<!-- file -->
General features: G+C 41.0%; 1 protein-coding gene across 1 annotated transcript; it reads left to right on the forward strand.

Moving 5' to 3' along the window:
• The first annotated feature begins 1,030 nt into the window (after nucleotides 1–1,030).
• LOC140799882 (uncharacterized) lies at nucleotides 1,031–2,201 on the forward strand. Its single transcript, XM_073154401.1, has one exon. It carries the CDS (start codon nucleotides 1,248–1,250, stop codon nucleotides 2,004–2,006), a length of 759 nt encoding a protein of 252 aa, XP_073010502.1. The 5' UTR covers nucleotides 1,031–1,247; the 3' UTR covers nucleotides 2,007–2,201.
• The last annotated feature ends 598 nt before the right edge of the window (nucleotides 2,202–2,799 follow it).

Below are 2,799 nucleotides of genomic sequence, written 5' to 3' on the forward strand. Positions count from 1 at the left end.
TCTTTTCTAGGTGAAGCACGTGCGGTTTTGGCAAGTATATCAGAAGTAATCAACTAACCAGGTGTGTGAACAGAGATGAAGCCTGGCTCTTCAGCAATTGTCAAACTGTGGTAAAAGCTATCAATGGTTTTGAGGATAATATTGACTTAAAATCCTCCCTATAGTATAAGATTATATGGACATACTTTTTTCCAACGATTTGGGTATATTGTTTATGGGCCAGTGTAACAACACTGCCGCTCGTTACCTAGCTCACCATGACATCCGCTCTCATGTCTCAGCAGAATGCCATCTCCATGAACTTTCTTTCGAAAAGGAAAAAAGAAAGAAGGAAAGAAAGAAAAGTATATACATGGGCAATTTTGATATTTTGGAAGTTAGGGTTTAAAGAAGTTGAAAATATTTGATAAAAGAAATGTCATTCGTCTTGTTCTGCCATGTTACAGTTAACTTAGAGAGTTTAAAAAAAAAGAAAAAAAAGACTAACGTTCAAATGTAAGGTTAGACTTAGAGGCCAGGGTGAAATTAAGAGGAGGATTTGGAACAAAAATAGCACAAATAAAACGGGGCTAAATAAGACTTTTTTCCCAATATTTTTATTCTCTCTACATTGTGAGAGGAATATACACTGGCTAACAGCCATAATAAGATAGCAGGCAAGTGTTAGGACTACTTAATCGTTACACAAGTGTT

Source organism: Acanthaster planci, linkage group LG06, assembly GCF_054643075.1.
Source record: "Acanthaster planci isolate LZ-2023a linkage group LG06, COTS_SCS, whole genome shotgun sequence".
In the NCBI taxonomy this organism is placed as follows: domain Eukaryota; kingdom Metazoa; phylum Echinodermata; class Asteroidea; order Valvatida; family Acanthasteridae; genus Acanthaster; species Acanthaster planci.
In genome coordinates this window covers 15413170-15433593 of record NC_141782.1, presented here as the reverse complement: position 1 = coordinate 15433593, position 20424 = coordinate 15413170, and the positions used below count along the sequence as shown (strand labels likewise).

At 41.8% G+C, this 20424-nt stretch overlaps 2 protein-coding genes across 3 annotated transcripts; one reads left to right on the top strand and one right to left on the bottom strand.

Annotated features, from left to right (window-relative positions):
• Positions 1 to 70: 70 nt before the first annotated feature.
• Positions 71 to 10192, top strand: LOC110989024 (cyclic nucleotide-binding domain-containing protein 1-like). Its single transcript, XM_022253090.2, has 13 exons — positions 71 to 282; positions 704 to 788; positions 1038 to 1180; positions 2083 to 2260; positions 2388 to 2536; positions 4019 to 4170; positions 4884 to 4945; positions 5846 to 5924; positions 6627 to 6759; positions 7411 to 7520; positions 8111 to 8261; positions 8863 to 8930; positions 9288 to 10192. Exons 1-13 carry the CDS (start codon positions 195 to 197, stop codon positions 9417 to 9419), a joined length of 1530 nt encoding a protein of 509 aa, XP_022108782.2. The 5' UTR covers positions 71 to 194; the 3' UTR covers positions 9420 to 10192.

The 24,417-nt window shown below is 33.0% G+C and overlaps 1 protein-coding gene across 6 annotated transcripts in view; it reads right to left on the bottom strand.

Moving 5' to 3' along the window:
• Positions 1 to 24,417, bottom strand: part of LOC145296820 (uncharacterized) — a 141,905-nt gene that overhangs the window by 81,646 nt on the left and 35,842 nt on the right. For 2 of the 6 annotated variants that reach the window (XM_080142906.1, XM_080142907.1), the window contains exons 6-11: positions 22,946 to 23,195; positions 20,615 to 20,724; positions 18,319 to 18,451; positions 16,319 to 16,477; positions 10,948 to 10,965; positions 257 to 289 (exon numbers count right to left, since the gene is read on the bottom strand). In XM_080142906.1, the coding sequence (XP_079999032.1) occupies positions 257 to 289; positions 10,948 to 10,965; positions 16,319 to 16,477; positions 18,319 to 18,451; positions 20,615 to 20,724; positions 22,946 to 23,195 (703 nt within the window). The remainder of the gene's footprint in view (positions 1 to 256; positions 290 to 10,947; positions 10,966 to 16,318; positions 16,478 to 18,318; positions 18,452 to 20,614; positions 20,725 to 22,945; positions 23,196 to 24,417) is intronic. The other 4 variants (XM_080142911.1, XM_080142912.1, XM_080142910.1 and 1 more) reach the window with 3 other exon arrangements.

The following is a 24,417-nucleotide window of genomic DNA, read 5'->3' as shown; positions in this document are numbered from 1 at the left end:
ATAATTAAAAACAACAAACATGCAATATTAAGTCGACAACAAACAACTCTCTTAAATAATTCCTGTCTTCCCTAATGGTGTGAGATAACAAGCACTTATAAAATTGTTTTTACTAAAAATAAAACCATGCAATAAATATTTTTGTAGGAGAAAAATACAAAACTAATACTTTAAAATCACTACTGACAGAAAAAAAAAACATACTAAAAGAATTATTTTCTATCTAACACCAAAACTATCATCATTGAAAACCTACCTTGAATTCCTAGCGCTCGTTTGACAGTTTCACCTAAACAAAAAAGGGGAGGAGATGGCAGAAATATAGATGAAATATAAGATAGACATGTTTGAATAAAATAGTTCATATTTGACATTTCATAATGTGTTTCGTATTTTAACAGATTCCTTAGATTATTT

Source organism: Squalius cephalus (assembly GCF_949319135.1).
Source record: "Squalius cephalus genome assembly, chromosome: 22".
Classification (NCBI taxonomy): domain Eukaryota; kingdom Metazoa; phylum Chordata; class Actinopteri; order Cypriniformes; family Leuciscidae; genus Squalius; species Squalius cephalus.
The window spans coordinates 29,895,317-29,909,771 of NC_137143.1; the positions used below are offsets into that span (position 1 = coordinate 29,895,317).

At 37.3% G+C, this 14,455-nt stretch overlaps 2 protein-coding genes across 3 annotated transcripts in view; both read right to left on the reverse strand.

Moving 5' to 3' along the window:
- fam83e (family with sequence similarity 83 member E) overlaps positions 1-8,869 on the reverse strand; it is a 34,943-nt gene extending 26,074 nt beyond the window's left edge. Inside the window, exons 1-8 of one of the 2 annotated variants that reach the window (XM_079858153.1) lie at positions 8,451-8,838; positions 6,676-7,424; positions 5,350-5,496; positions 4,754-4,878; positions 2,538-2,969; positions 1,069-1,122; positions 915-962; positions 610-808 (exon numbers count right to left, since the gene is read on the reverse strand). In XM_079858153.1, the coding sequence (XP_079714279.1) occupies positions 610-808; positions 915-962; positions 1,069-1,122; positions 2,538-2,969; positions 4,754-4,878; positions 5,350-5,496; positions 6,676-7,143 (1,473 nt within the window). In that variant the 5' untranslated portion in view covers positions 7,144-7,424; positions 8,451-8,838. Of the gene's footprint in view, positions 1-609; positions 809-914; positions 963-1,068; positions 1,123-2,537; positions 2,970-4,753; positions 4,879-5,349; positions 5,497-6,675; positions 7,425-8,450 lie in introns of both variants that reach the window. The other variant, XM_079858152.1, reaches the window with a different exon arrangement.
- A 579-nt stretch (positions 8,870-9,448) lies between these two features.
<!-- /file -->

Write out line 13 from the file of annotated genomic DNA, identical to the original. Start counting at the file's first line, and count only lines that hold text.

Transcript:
Annotated features, from left to right (window-relative positions):